No, not really. Gold Mother is a great record and you’re right, there are a lot of big tunes on it and it broke us in the UK, but in the States it was Laid. We’ve had various milestones when it comes to commercial success but seemingly never often at the same time or in the same place (laughs). I mean, in the UK, Sit Down is just absolutely huge but anywhere else it’s Laid or Born of Frustration. In Greece it’s different and in Portugal it’s different…Maybe that’s even helped us to some degree.
What about the Madchester movement? Did you feel a part of that or that you benefitted at all from it?
I don’t think we did feel part of it and I don’t think we benefitted from it. We knew the people in those bands very well but I think consciously we always stayed one step apart from it. We’d been going for a fair chunk of time by then and we weren’t particularly a new arrival on the scene while many of the others were. We shared a rehearsal space with Inspiral Carpets and we took Happy Mondays on tour with us but we were a little worried about getting pigeonholed and hoped that if and when the tide went out, we wouldn’t be swept off with it. It was an absolutely mad, fun time during that whole period but musically, we kept carefully to one side of it.
Certainly the big James anthem here in Canada was Laid. Even now, it’s a ‘retro’ staple and it brings back so many great memories… What is it about Laid – and any other James hit for that matter – that resonates so strongly with people?
I really, really don’t know…I mean Laid is just a throwaway little pop song; it’s not very long, there’s not a great deal to it. The version that’s on the record we actually recorded as a demo in a little studio, and when we tried to re-record it with Brian Eno, nothing captured that original magic. It’s really, really scrappy and the timing’s all over the place and it’s sloppy, but there’s a lovely, scruffy lilt to it that kind of fits with the record. I really don’t know why it’s had the impact that it’s had and continues to have on people. I think some of the big James tunes are very uplifting and very celebratory and there’s a communal quality that makes them work very well live. We always try to keep our crowds on their toes and give them something they’re not going to expect, but we also always want to make people feel positive and to go away happy and smiling. I suppose Laid fits very well into that category, doesn’t it? (laughs)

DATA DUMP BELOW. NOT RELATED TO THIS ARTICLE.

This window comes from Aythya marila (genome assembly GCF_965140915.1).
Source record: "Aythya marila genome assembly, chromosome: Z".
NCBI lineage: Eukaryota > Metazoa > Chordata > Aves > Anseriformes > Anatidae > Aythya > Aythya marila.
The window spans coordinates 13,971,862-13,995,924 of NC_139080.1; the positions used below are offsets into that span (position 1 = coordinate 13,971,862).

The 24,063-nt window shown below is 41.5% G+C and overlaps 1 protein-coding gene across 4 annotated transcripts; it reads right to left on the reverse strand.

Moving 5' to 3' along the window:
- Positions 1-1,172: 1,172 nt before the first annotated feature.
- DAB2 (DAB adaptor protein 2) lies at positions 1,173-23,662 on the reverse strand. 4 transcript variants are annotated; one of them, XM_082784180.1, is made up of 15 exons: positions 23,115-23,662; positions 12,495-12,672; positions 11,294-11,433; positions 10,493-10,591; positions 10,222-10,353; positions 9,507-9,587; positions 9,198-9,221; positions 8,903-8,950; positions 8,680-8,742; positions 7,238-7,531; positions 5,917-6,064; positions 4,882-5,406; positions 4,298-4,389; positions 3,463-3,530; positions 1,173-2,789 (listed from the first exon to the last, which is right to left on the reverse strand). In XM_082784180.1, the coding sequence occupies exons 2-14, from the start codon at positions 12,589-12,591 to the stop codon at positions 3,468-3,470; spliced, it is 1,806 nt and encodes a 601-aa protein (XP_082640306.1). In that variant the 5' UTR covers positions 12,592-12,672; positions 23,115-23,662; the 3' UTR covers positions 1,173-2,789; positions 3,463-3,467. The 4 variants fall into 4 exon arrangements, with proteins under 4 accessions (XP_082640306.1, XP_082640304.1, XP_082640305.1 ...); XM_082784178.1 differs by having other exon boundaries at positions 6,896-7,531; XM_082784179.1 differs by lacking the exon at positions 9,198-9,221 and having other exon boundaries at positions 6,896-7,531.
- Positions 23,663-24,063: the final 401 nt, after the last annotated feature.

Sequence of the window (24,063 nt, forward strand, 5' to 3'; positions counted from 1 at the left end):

Were there any James songs or even entire albums that you just loved and were so proud of but that ultimately fizzled?
Ummm…Wow. We absolutely adore every album that we put out. Each one is very precious and it’s almost like sending your kids off to school on that scary day when they’re thrust out into the big wide world and you wait to see what happens. I think just like those parents, it would be difficult to judge individual success or rejection. We try not to view it too clinically. They are what they are and they do what they do. Sure, we’ve done some silly things that I never thought I would end up doing and some may have missed the mark slightly but we’ve been amazingly lucky and successful. I would be the most ungrateful person in the world if I thought, ‘Now why didn’t more people go out and buy that record?’ Each new record is released into a different landscape because the industry shifts all the time..but it’s exciting; I can deal with that.
Around 2001, everything went quiet on the James front and behind the scenes we learned that there was friction and unhappiness. What motivates you after several years apart to try to work things out?